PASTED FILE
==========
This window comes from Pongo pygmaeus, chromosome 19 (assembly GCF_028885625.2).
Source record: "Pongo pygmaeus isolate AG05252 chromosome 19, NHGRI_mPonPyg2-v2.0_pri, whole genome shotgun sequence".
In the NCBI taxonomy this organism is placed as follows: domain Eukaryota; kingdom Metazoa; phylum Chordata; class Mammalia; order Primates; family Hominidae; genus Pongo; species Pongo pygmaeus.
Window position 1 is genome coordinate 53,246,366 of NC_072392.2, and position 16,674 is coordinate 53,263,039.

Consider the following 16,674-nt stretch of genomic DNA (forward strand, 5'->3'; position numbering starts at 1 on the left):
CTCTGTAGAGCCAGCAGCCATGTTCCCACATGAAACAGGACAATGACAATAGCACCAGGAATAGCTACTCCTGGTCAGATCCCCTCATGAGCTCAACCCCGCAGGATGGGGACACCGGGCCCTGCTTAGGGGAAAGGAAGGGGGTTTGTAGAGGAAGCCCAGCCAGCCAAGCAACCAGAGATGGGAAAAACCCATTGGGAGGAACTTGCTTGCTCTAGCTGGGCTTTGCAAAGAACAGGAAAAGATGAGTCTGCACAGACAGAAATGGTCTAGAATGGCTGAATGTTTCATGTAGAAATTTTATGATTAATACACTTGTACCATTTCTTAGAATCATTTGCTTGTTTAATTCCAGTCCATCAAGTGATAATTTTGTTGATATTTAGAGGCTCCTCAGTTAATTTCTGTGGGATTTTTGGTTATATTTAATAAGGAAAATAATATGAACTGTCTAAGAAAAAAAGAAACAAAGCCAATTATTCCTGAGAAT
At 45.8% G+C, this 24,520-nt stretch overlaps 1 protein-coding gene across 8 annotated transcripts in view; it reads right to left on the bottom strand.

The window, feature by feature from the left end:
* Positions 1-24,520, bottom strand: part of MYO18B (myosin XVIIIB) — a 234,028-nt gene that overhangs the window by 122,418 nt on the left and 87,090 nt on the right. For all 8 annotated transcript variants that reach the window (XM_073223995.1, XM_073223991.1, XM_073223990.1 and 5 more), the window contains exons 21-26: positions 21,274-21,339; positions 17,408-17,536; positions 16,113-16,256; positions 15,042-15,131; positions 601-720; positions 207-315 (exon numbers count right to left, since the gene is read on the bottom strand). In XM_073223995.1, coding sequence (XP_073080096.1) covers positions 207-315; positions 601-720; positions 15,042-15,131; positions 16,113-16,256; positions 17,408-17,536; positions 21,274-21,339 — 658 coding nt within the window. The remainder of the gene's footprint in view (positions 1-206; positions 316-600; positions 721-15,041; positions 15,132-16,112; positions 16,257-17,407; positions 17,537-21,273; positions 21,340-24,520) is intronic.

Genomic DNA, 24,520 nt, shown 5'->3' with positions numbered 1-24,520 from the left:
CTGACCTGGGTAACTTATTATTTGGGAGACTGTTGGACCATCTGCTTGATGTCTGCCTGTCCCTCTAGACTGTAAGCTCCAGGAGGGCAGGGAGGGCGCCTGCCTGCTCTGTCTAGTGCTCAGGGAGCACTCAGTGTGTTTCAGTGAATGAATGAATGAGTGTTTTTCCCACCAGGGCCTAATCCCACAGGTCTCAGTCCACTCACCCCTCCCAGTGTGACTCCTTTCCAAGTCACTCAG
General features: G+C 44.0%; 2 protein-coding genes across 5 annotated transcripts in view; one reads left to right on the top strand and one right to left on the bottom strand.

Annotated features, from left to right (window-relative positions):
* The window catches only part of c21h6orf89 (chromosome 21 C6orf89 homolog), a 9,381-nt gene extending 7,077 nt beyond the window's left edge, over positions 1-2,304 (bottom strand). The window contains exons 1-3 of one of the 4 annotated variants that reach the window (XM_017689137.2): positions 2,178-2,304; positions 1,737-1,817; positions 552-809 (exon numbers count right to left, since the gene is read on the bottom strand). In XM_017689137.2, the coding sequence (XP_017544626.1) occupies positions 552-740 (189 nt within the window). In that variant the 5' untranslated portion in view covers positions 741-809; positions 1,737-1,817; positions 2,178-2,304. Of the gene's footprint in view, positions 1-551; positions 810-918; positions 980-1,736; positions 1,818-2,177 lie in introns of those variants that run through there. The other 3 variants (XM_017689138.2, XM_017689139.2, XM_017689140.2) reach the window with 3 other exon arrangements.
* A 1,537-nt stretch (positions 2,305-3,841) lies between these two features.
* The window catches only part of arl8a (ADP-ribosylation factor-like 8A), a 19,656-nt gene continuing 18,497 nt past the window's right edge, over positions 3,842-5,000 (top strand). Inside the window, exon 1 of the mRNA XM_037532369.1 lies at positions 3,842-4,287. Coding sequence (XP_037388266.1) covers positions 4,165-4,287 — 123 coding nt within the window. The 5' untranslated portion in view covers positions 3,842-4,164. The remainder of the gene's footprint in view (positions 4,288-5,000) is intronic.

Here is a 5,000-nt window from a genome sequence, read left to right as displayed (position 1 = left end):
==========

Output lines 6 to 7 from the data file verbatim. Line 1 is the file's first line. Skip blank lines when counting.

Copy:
CTCTGTAGAGCCAGCAGCCATGTTCCCACATGAAACAGGACAATGACAATAGCACCAGGAATAGCTACTCCTGGTCAGATCCCCTCATGAGCTCAACCCCGCAGGATGGGGACACCGGGCCCTGCTTAGGGGAAAGGAAGGGGGTTTGTAGAGGAAGCCCAGCCAGCCAAGCAACCAGAGATGGGAAAAACCCATTGGGAGGAACTTGCTTGCTCTAGCTGGGCTTTGCAAAGAACAGGAAAAGATGAGTCTGCACAGACAGAAATGGTCTAGAATGGCTGAATGTTTCATGTAGAAATTTTATGATTAATACACTTGTACCATTTCTTAGAATCATTTGCTTGTTTAATTCCAGTCCATCAAGTGATAATTTTGTTGATATTTAGAGGCTCCTCAGTTAATTTCTGTGGGATTTTTGGTTATATTTAATAAGGAAAATAATATGAACTGTCTAAGAAAAAAAGAAACAAAGCCAATTATTCCTGAGAAT
At 45.8% G+C, this 24,520-nt stretch overlaps 1 protein-coding gene across 8 annotated transcripts in view; it reads right to left on the bottom strand.